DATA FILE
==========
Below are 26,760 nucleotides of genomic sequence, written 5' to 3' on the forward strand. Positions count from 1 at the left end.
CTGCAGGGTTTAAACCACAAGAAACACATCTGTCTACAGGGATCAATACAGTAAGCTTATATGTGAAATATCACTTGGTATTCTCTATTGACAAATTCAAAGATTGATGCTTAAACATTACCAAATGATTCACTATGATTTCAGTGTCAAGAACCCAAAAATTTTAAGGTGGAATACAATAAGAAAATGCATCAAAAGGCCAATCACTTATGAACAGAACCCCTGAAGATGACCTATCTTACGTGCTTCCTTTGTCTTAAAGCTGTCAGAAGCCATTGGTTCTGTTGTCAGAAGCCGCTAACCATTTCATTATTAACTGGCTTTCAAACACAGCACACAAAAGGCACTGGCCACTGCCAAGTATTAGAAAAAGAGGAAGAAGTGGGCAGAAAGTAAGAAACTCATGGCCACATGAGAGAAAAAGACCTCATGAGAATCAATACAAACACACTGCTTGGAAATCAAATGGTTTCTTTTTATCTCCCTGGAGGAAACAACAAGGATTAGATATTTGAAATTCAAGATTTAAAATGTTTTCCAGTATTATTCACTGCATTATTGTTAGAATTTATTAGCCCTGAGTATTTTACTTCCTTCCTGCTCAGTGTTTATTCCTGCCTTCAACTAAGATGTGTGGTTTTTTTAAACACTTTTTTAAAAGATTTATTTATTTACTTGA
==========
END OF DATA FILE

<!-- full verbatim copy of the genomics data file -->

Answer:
Below are 26,760 nucleotides of genomic sequence, written 5' to 3' on the forward strand. Positions count from 1 at the left end.
CTGCAGGGTTTAAACCACAAGAAACACATCTGTCTACAGGGATCAATACAGTAAGCTTATATGTGAAATATCACTTGGTATTCTCTATTGACAAATTCAAAGATTGATGCTTAAACATTACCAAATGATTCACTATGATTTCAGTGTCAAGAACCCAAAAATTTTAAGGTGGAATACAATAAGAAAATGCATCAAAAGGCCAATCACTTATGAACAGAACCCCTGAAGATGACCTATCTTACGTGCTTCCTTTGTCTTAAAGCTGTCAGAAGCCATTGGTTCTGTTGTCAGAAGCCGCTAACCATTTCATTATTAACTGGCTTTCAAACACAGCACACAAAAGGCACTGGCCACTGCCAAGTATTAGAAAAAGAGGAAGAAGTGGGCAGAAAGTAAGAAACTCATGGCCACATGAGAGAAAAAGACCTCATGAGAATCAATACAAACACACTGCTTGGAAATCAAATGGTTTCTTTTTATCTCCCTGGAGGAAACAACAAGGATTAGATATTTGAAATTCAAGATTTAAAATGTTTTCCAGTATTATTCACTGCATTATTGTTAGAATTTATTAGCCCTGAGTATTTTACTTCCTTCCTGCTCAGTGTTTATTCCTGCCTTCAACTAAGATGTGTGGTTTTTTTAAACACTTTTTTAAAAGATTTATTTATTTACTTGA